Apr 11, 2012, 10:35 AM EDT
Each time Major League Soccer announces a retroactive suspension, cries of injustice rise, claims of inconsistency reverberate through the internet and inchoate fears of bad precedent or undermining match officials clap like ominous thunder.
But people are missing the point.
All of this isn’t about making Shalrie Joseph sit out a match. It’s not about making Danny Cruz feel bad for unbecoming gamesmanship, and not about teaching Jair Benitez a lesson. Not exactly, anyway.
This is about making MLS players more aware and more responsible. It’s about player safety. And in the bigger picture, still, it’s an overdue course correction that will create better curb appeal through more watchable matches.
This is about restoring some balance to the place Major League Soccer falls along the continuum of restrain and self-control. On one end is a very technical league, where contact is minimal and “touch fouls” are whistled like Friday night social soccer; on the other end is a league that looks more like mud wrestling than soccer.
Most reasonable people would agree that MLS should land somewhere in the middle, not especially close to either end. What league owners have asked of the disciplinary committee and of its players and clubs is to adjust it toward the technical end.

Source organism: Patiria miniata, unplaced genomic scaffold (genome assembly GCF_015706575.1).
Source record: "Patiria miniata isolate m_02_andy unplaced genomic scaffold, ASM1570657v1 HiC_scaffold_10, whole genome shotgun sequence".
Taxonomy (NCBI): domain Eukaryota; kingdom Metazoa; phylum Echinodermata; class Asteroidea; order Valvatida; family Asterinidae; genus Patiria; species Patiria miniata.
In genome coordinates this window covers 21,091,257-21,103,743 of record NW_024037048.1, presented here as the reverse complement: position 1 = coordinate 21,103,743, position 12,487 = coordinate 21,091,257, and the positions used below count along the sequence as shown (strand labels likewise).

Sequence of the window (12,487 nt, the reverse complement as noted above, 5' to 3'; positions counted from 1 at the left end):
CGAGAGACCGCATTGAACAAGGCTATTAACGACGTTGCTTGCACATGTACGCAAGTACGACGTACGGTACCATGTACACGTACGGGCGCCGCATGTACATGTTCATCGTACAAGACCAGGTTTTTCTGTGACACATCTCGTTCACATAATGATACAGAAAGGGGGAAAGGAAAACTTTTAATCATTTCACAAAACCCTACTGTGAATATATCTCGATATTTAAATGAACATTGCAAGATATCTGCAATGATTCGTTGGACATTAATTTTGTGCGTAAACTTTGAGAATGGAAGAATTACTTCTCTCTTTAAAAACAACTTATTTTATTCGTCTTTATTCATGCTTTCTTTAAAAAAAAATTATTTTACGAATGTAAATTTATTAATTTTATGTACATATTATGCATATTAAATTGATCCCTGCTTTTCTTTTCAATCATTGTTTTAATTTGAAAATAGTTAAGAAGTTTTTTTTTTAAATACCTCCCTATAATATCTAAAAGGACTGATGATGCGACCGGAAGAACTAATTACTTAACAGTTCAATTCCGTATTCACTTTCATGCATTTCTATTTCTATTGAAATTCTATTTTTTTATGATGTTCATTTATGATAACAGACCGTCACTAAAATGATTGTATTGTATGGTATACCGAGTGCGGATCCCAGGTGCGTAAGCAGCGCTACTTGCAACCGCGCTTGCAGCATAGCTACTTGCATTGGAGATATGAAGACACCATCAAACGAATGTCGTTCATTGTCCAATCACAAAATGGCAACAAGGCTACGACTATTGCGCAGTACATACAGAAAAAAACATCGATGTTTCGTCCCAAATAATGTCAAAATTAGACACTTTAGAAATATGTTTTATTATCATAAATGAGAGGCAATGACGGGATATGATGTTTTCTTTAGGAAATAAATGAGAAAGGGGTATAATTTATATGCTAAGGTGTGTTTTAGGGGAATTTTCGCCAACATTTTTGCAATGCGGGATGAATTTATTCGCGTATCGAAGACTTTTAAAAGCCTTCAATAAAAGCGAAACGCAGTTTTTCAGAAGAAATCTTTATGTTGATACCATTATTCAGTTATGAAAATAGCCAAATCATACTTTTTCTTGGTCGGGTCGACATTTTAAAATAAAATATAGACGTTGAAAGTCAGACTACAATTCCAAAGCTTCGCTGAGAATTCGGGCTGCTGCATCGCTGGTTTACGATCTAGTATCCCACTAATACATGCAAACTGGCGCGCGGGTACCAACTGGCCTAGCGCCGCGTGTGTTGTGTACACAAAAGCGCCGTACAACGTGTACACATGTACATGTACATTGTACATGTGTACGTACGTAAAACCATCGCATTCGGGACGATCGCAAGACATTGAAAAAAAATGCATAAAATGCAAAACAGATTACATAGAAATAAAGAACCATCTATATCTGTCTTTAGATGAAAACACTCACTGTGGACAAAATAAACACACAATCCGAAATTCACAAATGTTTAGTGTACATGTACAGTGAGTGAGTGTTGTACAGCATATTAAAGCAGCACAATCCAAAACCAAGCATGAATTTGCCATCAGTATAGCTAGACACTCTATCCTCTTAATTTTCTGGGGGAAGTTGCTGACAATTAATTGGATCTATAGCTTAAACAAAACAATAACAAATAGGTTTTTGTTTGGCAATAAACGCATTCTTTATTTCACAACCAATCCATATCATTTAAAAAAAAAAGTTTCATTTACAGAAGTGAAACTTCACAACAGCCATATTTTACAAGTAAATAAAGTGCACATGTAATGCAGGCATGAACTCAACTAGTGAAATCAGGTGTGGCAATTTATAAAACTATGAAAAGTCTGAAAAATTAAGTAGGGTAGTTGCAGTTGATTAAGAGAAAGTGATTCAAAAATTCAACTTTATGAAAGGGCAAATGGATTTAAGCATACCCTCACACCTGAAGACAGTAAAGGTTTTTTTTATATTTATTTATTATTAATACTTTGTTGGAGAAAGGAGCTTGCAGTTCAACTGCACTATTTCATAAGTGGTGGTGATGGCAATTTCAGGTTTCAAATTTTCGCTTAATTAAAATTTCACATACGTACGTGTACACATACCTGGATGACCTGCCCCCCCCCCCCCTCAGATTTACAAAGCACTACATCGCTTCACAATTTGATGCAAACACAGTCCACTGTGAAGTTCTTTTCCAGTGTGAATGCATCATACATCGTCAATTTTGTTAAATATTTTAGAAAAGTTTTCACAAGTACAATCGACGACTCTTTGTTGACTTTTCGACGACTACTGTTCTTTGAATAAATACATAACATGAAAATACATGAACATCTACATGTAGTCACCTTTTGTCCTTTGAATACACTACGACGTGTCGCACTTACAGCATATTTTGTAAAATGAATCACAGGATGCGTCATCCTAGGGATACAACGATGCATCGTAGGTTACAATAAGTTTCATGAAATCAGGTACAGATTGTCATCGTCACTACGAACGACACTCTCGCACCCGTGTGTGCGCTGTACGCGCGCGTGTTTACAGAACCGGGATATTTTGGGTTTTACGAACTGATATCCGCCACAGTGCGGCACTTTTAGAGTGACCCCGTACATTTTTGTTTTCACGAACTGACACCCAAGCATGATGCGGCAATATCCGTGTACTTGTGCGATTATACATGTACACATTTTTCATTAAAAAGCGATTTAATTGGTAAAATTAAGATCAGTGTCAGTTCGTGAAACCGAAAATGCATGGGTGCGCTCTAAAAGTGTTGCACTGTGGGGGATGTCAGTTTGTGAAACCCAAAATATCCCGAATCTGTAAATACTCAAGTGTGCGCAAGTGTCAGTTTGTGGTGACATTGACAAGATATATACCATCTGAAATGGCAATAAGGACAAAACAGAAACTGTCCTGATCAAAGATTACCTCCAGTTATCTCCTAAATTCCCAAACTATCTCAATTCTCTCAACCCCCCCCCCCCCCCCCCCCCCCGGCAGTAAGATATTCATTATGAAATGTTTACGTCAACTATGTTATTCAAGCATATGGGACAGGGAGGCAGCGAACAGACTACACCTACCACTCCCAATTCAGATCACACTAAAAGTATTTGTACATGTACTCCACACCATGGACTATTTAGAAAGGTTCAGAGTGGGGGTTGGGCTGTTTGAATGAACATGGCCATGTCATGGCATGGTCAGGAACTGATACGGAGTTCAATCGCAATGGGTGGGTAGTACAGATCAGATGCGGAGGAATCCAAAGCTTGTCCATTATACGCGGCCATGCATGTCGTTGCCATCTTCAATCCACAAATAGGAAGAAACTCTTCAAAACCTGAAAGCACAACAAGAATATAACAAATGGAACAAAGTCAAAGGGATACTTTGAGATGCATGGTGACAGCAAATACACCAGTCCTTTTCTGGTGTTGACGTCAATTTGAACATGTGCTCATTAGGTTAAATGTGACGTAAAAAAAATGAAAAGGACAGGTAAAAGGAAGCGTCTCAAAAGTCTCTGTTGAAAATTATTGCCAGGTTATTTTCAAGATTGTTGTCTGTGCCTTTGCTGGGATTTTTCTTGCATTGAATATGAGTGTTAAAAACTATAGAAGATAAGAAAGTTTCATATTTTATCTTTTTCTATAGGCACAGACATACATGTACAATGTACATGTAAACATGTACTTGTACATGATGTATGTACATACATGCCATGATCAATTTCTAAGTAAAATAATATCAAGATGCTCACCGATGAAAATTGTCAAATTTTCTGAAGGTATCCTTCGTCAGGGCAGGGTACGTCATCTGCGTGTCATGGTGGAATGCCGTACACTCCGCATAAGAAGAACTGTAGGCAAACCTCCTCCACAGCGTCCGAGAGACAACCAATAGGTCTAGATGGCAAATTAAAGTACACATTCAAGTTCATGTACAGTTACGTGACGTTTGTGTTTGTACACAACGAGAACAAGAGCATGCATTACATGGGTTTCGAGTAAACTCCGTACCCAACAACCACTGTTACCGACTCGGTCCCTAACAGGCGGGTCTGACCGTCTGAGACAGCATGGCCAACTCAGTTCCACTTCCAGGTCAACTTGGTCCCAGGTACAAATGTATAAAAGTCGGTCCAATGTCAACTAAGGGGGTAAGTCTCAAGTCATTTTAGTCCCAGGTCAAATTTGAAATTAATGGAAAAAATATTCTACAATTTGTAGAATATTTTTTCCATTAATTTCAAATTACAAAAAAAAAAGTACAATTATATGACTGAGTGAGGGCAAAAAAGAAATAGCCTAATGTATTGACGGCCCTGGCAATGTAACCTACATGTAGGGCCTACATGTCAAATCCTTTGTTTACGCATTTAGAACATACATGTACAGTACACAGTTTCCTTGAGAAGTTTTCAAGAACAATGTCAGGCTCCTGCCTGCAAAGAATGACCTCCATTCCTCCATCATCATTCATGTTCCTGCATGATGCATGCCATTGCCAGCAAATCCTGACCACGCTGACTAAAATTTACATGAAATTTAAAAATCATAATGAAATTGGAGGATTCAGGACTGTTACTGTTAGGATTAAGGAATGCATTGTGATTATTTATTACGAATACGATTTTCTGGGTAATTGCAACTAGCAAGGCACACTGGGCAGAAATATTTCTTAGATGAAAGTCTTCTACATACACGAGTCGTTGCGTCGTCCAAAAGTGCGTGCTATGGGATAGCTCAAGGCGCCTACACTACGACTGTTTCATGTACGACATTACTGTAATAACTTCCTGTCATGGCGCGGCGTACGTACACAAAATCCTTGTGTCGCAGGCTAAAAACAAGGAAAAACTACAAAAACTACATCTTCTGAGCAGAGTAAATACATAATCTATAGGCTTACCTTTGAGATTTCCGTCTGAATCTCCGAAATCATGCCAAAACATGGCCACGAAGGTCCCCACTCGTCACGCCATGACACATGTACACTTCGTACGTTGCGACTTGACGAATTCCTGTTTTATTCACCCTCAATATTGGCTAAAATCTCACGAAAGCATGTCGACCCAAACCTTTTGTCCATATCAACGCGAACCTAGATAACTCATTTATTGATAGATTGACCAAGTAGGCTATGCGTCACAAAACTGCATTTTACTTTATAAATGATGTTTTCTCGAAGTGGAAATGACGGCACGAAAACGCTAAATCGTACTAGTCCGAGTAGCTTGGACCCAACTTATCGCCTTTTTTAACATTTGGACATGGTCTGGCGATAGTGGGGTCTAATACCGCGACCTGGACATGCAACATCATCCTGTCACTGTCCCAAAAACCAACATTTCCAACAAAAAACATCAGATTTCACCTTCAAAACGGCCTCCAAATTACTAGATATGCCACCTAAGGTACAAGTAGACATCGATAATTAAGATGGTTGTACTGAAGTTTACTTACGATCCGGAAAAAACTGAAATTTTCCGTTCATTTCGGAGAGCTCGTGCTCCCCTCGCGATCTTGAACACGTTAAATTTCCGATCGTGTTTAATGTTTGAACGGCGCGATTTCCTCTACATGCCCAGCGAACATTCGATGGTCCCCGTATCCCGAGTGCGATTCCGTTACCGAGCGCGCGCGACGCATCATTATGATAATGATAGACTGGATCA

There’s no question it had long ago migrated to far the other way, walking too frequently through the rough neighborhoods of the game.
As for the recent, retroactive suspensions: I understand the cry for consistency and public pressure to create it serves everyone well. But do know this: MLS won’t get it right 100 percent of the time. It’s a tough mark to hit, with lots of interpretation and situational context involved.
Still, trying to get there is the proper thing, a righteous stab at a course correction that was desperately needed. It’s worth getting it wrong here and there.
Get it wrong this way and someone sits out a match unfairly. Keep it the other way and more legs get broken, more players lose their careers to concussions.
By the way, does anybody think there wasn’t inconsistency before? Of course there was, outrageous degrees of it. But the previous inconsistency was the sole province of the man in the middle on match days.
Now, with time and license provided to the disciplinary committee to consider the evidence, the chances of creating consistency has risen dramatically.
In the end, the games will be better. The league will be better. The process won’t be perfect – but the status quo was maddeningly far from perfect, too.
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